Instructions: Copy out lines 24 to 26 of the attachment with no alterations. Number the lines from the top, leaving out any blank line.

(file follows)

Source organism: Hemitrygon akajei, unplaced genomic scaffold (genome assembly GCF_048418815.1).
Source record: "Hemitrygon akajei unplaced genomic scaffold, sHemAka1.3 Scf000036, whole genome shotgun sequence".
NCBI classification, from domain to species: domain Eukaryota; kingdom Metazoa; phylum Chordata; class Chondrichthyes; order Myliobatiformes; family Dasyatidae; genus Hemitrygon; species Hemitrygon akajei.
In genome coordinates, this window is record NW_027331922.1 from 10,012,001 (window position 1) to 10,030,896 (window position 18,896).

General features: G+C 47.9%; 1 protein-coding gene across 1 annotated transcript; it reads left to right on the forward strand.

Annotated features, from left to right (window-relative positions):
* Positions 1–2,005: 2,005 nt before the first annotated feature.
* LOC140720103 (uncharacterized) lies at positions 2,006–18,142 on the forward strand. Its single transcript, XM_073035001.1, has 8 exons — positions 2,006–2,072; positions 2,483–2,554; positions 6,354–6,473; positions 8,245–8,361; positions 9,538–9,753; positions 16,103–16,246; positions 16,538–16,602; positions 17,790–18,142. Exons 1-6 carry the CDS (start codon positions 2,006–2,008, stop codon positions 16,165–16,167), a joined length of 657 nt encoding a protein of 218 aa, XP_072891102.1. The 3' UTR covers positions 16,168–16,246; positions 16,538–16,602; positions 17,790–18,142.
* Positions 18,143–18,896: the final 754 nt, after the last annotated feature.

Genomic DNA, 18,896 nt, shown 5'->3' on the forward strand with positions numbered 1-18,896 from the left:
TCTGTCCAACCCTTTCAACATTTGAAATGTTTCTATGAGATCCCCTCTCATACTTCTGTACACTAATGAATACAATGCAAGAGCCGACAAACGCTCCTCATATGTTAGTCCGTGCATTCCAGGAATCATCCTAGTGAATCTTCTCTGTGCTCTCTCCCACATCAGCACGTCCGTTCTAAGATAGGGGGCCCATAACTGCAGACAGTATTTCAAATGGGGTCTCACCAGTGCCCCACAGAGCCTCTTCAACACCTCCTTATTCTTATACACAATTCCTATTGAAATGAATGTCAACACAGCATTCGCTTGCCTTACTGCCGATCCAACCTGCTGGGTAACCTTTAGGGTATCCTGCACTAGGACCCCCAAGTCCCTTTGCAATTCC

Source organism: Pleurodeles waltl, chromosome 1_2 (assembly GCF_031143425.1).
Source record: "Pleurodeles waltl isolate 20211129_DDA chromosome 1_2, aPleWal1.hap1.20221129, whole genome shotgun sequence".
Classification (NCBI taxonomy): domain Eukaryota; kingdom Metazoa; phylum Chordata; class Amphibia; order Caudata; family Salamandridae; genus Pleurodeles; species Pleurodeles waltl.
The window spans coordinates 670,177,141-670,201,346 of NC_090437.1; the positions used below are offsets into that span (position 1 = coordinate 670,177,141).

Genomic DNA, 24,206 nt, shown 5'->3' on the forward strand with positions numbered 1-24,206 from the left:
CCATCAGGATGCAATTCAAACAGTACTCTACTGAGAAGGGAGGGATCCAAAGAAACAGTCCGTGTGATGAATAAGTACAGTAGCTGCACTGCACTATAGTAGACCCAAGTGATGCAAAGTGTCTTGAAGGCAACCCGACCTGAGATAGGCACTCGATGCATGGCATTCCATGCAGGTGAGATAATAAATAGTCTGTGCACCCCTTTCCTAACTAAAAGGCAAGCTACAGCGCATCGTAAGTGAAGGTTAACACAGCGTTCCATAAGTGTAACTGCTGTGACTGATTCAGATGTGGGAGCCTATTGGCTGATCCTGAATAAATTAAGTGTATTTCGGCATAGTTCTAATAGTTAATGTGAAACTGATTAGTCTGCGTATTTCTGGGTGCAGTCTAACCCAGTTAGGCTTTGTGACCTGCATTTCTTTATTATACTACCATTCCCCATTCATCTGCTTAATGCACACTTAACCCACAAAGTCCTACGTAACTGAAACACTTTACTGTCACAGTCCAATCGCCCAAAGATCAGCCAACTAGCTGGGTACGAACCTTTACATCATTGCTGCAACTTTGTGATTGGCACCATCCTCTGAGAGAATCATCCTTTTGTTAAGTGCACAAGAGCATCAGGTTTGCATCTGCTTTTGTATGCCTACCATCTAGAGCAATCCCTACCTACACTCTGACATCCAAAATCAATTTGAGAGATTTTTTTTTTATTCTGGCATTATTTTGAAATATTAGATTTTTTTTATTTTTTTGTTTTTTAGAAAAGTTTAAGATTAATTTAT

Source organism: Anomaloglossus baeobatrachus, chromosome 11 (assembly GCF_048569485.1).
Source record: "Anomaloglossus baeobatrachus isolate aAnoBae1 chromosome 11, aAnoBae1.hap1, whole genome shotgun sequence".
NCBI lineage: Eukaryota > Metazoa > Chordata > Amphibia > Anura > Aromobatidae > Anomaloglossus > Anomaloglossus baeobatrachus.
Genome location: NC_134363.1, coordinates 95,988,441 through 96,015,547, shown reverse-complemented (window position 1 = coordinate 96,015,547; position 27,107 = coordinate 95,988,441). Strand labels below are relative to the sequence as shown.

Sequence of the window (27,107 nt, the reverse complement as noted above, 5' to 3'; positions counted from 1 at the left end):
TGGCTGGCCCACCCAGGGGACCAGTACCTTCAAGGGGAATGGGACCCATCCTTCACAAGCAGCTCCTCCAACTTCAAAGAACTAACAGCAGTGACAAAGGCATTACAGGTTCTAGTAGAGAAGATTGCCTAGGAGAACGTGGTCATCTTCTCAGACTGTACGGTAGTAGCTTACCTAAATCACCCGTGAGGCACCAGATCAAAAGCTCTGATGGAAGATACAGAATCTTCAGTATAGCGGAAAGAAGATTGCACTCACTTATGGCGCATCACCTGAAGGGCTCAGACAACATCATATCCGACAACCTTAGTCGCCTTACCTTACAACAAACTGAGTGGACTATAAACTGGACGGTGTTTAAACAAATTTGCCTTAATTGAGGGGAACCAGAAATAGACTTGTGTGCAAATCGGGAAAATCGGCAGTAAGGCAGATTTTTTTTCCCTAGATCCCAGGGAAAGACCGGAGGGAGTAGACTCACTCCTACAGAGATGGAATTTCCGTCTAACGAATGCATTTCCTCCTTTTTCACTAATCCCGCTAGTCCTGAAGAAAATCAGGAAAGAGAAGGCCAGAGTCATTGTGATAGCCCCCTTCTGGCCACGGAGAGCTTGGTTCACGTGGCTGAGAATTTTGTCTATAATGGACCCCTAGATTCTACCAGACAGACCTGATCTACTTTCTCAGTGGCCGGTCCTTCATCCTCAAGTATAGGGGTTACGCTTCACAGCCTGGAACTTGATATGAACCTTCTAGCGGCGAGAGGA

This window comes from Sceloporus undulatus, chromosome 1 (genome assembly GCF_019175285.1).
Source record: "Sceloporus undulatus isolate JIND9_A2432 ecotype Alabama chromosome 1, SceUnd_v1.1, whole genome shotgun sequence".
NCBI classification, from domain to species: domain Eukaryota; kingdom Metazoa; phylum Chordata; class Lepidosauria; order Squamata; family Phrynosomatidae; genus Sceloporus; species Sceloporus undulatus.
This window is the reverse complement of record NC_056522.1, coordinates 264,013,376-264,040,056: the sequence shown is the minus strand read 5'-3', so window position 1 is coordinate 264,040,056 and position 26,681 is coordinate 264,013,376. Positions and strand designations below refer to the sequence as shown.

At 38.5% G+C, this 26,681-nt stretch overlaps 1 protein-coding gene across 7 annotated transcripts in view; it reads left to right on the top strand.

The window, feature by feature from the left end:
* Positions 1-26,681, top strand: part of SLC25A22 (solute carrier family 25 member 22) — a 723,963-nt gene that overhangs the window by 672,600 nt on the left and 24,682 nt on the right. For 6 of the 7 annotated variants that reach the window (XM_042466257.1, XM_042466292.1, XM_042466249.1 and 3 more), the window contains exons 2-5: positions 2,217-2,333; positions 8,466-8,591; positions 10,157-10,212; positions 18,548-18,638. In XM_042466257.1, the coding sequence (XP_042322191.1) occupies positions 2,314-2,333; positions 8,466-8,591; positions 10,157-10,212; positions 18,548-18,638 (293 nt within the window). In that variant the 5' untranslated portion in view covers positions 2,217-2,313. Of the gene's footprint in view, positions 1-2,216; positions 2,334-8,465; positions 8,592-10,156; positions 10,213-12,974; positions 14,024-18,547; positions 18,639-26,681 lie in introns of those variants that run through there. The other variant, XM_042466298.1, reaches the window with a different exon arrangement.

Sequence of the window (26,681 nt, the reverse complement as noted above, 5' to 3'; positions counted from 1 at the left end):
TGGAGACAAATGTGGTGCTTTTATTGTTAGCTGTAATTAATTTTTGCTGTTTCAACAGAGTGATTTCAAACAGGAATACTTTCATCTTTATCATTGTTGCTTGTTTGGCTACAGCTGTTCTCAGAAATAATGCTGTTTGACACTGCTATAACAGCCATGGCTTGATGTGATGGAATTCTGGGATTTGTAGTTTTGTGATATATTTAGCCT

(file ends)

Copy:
This window comes from Sceloporus undulatus, chromosome 1 (genome assembly GCF_019175285.1).
Source record: "Sceloporus undulatus isolate JIND9_A2432 ecotype Alabama chromosome 1, SceUnd_v1.1, whole genome shotgun sequence".
NCBI classification, from domain to species: domain Eukaryota; kingdom Metazoa; phylum Chordata; class Lepidosauria; order Squamata; family Phrynosomatidae; genus Sceloporus; species Sceloporus undulatus.